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The Schmooze

Slavery to Freedom in Washington and Baltimore

Kevyn Morrow and Johnny Ramey in Centerstage’s production of The Whipping Man. Photo by Richard Anderson.

“The Whipping Man,” a taut Civil War drama about a wounded Jewish confederate soldier and his encounter with the Jewish slaves owned by his father, has been on a nationwide roll since its world premiere in 2006. With more than a dozen productions from New York to Tampa Bay, San Diego to Philadelphia, Cincinnati to Fort Worth, the three-character play by newcomer Matthew Lopez seems to have a leg up, literally. This month “The Whipping Man” is running both at Baltimore’s Centerstage through May 13, and in Washington, D.C., at Theater J, from April 18 to May 20.

This unusual confluence has allowed the two companies to share dramaturgical resources, and to engage in a bit of friendly competition. Centerstage’s new artistic director Kwame Kwei-Armah jokingly opined that because of its proximity, Theater J “will be able to steal the good bits of mine and make theirs better.” Kidding aside, both productions touch a chord, drawing back the curtain on the little-known and little-talked about world of southern Jewry during the Civil War, including confederate soldiers and, reputedly, slaves who practiced Judaism. The play, opening in the waning days of battle, also has a gory coup de theatre to keep audiences riveted.

“This is a play we could not say no to, hard as we tried,” chuckled Theater J artistic director Ari Roth. Jennifer Nelson, the founding artistic director of African Continuum Theater in Washington, D.C., who is directing Theater J’s production, enumerated a few of the reasons, starting with the fact that it’s a small play with three strong lead roles, two for African American men. She added: “The Civil War is an era that Americans have continued interest in … it’s our seminal moment in American history when we had to decide what our nation was going to be: one that allows freedom for everyone, or one that will remain stricken under the purview of race and class.”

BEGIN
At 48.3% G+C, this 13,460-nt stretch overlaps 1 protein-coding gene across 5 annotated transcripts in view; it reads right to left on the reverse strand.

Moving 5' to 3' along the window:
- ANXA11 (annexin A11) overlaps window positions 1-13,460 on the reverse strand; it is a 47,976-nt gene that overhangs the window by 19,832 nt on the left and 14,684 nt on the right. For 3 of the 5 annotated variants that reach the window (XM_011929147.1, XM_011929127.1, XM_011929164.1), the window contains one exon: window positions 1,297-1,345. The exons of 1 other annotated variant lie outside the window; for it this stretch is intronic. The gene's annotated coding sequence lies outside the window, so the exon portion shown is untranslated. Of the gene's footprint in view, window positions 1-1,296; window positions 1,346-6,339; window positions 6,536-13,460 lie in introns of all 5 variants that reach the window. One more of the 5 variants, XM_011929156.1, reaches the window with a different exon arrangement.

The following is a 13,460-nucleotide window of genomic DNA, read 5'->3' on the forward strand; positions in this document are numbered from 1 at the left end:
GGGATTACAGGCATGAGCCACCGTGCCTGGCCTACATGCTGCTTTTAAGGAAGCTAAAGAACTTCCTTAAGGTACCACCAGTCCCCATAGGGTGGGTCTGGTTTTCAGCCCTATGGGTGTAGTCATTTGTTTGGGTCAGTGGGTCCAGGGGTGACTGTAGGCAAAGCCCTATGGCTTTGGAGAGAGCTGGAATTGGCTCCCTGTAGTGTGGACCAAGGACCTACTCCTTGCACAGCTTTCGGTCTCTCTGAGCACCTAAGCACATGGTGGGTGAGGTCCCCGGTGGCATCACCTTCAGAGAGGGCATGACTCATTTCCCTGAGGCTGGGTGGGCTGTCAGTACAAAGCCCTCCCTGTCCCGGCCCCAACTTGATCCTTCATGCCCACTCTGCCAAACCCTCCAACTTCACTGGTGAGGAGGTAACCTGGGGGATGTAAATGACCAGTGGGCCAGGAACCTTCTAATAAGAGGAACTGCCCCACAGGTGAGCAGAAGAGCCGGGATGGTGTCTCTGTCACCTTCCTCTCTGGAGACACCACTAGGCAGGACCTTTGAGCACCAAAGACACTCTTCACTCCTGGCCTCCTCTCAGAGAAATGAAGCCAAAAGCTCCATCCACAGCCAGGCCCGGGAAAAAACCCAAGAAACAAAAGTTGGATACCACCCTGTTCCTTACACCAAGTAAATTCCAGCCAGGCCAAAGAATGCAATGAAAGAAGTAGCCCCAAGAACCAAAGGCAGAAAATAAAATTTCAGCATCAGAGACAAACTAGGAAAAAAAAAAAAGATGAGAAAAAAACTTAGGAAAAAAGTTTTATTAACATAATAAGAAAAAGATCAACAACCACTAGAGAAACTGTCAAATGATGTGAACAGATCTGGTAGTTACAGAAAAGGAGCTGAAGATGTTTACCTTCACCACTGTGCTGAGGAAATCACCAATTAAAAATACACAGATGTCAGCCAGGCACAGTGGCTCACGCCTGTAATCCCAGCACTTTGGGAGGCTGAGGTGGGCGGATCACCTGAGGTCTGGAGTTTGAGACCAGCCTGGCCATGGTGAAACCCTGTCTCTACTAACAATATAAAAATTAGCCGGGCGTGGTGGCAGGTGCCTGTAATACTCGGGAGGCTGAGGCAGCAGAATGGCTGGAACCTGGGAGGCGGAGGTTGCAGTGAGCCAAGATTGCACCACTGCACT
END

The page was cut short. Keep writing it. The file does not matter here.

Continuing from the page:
In Baltimore, London transplant Kwei-Armah admitted that he wishes he had written “The Whipping Man” himelf, “because it examines slavery and the first days of freedom in an interesting and new way.” Also a playwright, Kwei-Armah said: “Its take on the Civil War, its take on the first days of freedom, its take on inherited faith, its take on what it is to negotiate tomorrow, and its original take on slavery — all these at once really make it appealing to audiences.” With Caribbean roots — Kwei-Armah’s parents are from Grenada — he said that the play’s context spoke directly to him. “It’s in my very DNA to say negotiation with slavery is present. Slavery spawned from the same head whether in England or America … the only difference is that our labor, our tool, was sugar and the tool here was cotton.”

Nelson was moved by the onstage Seder conducted in the war’s immediate aftermath. Aside from being seasonally appropriate, she said, “The playwright’s realization that Abraham Lincoln died during Pesach … wow what great background. There was a lot of research and a lot of imagination, so [a seder] doesn’t seem implausible. For me the big issue is that it is a story that both African Americans and Jews can say, yes, we were both here in this seminal moment in American history, it was our history, too.”

While the Jewish character is not the play’s hero, Roth noted that this should not be a provocative play for the Jewish community: “It’s about an inheritance, a spiritual inheritance and religious one, what we beget. Both directors have wonderful things to say about why and how they are engaging as African Americans in an aspect of Jewish history.”

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